Philosophers present arguments; other people, lower in the pecking order, just argue.
Among the meanings of the Latin verb, arguere, is blame a person for a crime. In Roman law, this is the initial moment in the process of bringing the defendant to trial. James Ayto, in his book Word Origins, takes the arg back to its putative Indo-European origins, where it means white or bright – silvery, as in the French l’argent. How one hop skips and jumps from the silvery moon to “presenting a thesis” is one of those moments in which etymology most slavishly follows an enlightenment ideology, even though it means reasoning by wild analogies. Another etymological school holds that the Hittites, my fave mystery civilization, were at the bottom of the word, with arkuuae – to make a plea. In this history, the quarreling and blaming emotion hidden in argument came out, in English, long after the legal use of the term.
Perhaps: or perhaps, because etymology depends so much on written texts, the legal sense of argument was followed or even proceeded by the ordinary sense of blame. Of course, even on the high cultural plane, argument has a passive aggressive social significance. Anybody who has been in a lounge in a philosophy department and heard “arguments” in favor of, say, realism can testify that blaming is a large part of philosophical reasoning. Yet it is rare to hear anybody speak in favor of blaming as a guide to practical reasoning, much less reasoning.
In the twentieth century, argument has seemed to some philosophers to be too legal, too formal, to encompass what philosophy does. That last silvery glimmer of “wisdom” is drowned in the arg-ument, according to this view. So there are other candidates to take argument’s place: conversation, dialogue, discourse, deliberation. Martin Buber in the 1920s was proposing dialogue, or, really, conversation. Mikhel Bakhtin, who was the great proponent of plurivocity, claimed that Buber was the greatest philosopher of the 20th century ... “and perhaps in this puny century, perhaps the sole philosopher on the scene.” Bakhtin was obviously impressed with the book Buber published after I and Thou – Zweisprache, translated as “Dialogue” and included in a collection in English with the very pipesmokin’ title of Between Man and Man.
Richard Rorty ended up, as well, advocating for “conversation” and even dissolving philosophy into conversation. In the Consequences of Pragmatism, he wrote that his conception of pragmatism “...is the doctrine that there are no constraints on inquiry save conversational ones — no wholesale constraints derived from the nature of the objects, or of the mind, or of language, but only those retail constraints provided by the remarks of our fellow inquirers.” This seems to give inquiry over to its circumstances without a thought for how those circumstances came to be or how conversation influences and changes them, and maybe Rorty would say that since we have the sciences, which do inquire into and make our social circumstances, then philosophical inquiry just goes on in reference to this greater circumstance.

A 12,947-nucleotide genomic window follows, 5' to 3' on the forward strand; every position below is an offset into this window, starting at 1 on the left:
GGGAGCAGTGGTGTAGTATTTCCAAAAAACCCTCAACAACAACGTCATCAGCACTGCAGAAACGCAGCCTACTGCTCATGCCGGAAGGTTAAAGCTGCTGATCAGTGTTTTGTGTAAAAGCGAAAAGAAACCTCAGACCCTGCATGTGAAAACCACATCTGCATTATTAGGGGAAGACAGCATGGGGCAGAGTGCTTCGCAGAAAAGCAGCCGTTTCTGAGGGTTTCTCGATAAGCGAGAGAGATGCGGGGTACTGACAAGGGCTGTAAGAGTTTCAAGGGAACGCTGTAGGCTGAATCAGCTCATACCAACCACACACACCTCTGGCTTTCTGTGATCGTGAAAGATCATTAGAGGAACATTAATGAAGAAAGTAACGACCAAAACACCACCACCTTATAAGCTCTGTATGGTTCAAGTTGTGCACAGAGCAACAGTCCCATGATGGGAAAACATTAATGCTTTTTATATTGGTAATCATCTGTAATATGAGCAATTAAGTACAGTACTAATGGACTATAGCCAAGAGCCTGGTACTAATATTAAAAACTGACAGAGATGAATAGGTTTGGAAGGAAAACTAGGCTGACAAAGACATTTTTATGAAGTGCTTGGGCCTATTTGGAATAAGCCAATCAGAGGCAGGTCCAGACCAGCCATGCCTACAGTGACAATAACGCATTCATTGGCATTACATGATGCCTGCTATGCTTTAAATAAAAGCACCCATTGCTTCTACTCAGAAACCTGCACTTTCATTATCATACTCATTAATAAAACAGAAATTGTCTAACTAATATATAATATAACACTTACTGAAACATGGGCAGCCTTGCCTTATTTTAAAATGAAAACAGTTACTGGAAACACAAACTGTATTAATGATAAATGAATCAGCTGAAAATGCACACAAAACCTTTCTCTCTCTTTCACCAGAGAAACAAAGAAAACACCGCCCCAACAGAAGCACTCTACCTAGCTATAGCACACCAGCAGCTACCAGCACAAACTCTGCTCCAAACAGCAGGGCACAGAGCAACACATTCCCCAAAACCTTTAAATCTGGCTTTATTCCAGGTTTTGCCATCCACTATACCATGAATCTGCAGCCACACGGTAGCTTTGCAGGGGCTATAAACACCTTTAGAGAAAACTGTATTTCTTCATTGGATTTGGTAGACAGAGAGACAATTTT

Or maybe he would not. Myself, I think that democracy produces a difficult mixed mode of discourse, in which argument – the presentation of a thesis – and arguing – the fixing of blame – compete and mate with each other. One of the sociologically interesting things to me about the vids showing the Capitol rioters is that so many of them are so prompt to make speeches. The speeches are, very often, very badly argued, because argument has become almost completely a quick finding of blame – blame for a crime that these people feel has been committed against them. I don’t think that crime is the stealing of the election, which is the surface prompt for the violence. But stealing is definitely at the core of it, the sensation of being the victims of a steal even as they steal. And this poses some interesting questions about how arguing and argument work within an ethos framed by the Atlantic revolutions in the 18th century.
I’d like it to be the case that Buber has discovered the magic key to lead us out of this moronic inferno. Notoriously, the I and Thou was shattered in the Germany he lived in. And Buber was not happy with the Israel he helped to found, since the conversation there turned exclusionary.
If it isn’t a magic key, though, it is certainly suggestive as to how the current political situation not only in the U.S., but everywhere in the old democracies, can be understood.
I’m big on the understanding front, since I suck on the persuasion front. Perhaps there is no politics of the “thou” – the kingdom of the you is inside you. It is from the lack of politics that we can work towards politics, maybe. Maybe.